Author Topic: Fast-Spreading Bird Flu Causes Panic in China  (Read 823 times)

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Offline kelee877

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Fast-Spreading Bird Flu Causes Panic in China
« on: February 12, 2014, 04:28:53 AM »
Several influenza viruses, including bird flu and swine flu, that have rapidly spread to eight Chinese provinces, including the two municipalities Beijing and Shanghai, are steadily gaining pace from day to day and causing national panic. At least 181 human cases of influenza viruses with 38 fatalities have been confirmed since January, according to data compiled from reports by local authorities.

As of Feb. 9, 179 cases of H7N9 bird flu have been reported with 37 fatalities, alongside one fatal case of H1N1 swine flu and one case of H10N8 bird flu. The 179 recorded cases in first 40 days of this year has surpassed China’s official total number of 146 cases of H7N9 in 2013, which included 45 fatalities.


H7N9 SpreadThe first recognized case of H7N9 human infection emerged in east China last March. The virus re-emerged in October and has rapidly spread since January, primarily in southeast China. According to China’s Center for Disease Control and Prevention (China CDC), on average, five to seven cases of H7N9 are reported daily, with numbers increasing. Zhejiang Province has reported the most cases–77 cases with 12 deaths have been confirmed. Li Lanjuan, professor and chief physician at the First Affiliated Hospital of Zhejiang University School of Medicine predicts a large rise in infections this winter. “The H7N9 flu virus is known to be more active in the winter.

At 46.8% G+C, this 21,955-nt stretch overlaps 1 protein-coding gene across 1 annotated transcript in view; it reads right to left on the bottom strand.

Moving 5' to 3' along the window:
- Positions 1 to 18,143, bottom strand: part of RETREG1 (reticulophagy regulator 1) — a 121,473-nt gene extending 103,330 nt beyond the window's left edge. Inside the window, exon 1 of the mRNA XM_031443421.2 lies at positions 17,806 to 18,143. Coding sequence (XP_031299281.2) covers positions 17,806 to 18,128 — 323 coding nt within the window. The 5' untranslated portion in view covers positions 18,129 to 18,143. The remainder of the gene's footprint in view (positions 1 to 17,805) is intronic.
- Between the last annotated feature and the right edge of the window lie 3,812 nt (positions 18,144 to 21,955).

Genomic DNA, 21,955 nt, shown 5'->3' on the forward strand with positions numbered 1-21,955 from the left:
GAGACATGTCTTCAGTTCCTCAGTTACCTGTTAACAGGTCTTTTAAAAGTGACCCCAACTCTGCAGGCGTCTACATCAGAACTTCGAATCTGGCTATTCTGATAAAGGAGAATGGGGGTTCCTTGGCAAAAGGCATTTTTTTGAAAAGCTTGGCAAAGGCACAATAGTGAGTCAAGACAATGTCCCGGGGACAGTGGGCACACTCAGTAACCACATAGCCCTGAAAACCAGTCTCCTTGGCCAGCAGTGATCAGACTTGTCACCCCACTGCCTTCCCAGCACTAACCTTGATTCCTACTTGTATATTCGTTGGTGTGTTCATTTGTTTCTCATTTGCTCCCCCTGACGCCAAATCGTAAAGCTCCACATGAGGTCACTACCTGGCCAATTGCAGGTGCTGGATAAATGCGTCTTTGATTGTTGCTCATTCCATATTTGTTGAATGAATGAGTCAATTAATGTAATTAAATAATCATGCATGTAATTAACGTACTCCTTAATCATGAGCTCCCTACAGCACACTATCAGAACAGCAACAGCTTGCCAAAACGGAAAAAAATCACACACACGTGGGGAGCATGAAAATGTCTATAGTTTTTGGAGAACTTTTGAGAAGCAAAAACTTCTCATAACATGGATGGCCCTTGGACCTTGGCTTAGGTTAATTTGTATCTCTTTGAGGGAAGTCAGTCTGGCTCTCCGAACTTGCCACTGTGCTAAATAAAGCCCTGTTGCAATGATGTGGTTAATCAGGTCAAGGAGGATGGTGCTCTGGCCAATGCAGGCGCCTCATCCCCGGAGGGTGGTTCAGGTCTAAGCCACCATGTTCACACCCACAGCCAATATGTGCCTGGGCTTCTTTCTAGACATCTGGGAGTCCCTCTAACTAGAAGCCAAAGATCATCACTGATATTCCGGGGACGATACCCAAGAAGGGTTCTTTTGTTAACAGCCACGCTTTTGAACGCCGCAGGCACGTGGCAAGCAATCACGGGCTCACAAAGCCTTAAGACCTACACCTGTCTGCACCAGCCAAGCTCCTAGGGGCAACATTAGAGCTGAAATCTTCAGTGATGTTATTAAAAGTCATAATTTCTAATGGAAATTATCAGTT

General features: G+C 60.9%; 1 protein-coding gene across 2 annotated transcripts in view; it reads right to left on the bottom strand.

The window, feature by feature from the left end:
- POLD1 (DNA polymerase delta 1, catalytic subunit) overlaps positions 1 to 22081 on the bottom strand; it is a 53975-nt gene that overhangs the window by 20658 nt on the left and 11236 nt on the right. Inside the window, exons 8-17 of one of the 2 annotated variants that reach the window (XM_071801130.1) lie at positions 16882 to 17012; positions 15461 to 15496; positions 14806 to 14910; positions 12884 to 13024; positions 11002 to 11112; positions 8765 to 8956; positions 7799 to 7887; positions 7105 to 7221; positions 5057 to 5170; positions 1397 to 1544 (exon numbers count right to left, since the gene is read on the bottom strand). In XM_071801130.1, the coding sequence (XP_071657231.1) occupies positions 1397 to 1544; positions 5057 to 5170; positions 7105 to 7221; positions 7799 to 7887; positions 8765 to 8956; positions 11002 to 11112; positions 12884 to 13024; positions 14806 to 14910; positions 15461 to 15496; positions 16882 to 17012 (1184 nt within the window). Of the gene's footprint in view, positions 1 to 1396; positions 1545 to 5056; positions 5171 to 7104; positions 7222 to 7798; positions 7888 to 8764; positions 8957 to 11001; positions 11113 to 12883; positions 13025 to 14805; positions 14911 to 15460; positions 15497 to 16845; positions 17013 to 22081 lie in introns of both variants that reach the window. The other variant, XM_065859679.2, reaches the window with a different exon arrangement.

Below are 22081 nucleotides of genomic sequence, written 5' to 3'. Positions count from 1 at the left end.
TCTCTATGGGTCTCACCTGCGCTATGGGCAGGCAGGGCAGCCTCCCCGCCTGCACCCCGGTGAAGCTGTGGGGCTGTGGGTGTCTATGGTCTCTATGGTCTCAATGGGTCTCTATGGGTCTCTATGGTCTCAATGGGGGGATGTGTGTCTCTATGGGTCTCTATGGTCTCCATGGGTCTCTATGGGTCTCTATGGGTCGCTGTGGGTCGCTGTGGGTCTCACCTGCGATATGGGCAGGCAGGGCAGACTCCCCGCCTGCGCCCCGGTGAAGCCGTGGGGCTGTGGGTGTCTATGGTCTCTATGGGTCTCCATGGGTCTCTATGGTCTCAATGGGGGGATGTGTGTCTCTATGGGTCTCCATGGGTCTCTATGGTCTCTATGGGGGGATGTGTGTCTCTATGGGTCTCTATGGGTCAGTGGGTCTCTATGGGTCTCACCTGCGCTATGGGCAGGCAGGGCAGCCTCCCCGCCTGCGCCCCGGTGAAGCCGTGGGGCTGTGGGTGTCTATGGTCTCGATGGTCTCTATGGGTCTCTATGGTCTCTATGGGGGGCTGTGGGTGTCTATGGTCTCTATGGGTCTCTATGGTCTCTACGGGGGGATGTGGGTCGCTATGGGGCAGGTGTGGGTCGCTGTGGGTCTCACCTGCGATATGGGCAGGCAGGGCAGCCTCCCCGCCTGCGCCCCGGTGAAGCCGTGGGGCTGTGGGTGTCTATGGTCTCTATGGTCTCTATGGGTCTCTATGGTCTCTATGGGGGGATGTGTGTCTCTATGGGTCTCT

There will be an increasing number of cases in the coming months in Zhejiang, even bigger than the cases being reported,” Li was quoted by [size=inherit]Zhejiang News Online.[/size]According to the Geneva-based [size=inherit]World Health Organization [/size](WHO), as of Jan. 28, the case fatality rate of all confirmed cases in 13 provinces and municipalities in east China, Hong Kong (Special Administrative Region of China), and Taipei CDC is 22 percent, but many cases are still hospitalized.PanicAs the H7N9 death toll rises, there has been growing panic among the public.“Everyone is now panicking over the bird flu,” said Shen Jianmin, a resident in Zhejiang.



“Worried about a deadly influenza pandemic, people wear masks and don’t eat poultry or meat.”Among the 37 confirmed fatalities is a 31-year-old surgeon from the Shanghai Pudong New Area People’s Hospital. His death from the bird flu was identified on Jan. 18, with the source of infection unknown.Shanghai resident Ms. Li told Epoch Times: “Even the doctor as a patient couldn’t be treated successfully, to say nothing of ordinary people.” Ms. Li was also doubtful about the accuracy of reported fatalities. “The government has definitely not reported the real death toll,” Li said. “Now all the major hospitals in Shanghai are full of patients with flu-like symptoms. We’re really scared of the spread of bird flu, even not daring to go to a hospital for treatment of minor illnesses,” she added.


A female doctor at the hospital where the surgeon died, speaking on condition of anonymity, said: “Because the H7N9 virus is more transmissible and harder to detect than H5N1 bird flu, we doctors even fear the prospect of human-to-human transmission of this virus.” Mr. Ye, a resident from Guangdong, the province with the second most cases–60 with 13 deaths have been recorded since August of last year, told Epoch Times: “Increased cases of the bird flu raise concerns about the potential of more widespread infections and transmission to humans. So live chicken sales are banned here and even restaurants have removed chicken dishes from their menus.”Beijing resident Mr. Yuan told Epoch Times that people are scared at the mere mention of the bird flu.


They don’t even dare to eat chicken and eggs, and try to stay home for fear of getting bird flu, he said. Multiple cases of family cluster infections have also been reported, indicating human-to-human transmission.


If the virus mutates into a form that can directly pass between humans, it could result in the disease spreading rapidly, causing global epidemics, according to Chen Taoan, former director of the Information Division of Shanxi’s CDC.http://www.theepochtimes.com/n3/500416-fast-spreading-bird-flu-causes-panic-in-china/?sidebar=todaysheadline
« Last Edit: February 12, 2014, 04:46:58 AM by kelee877 »
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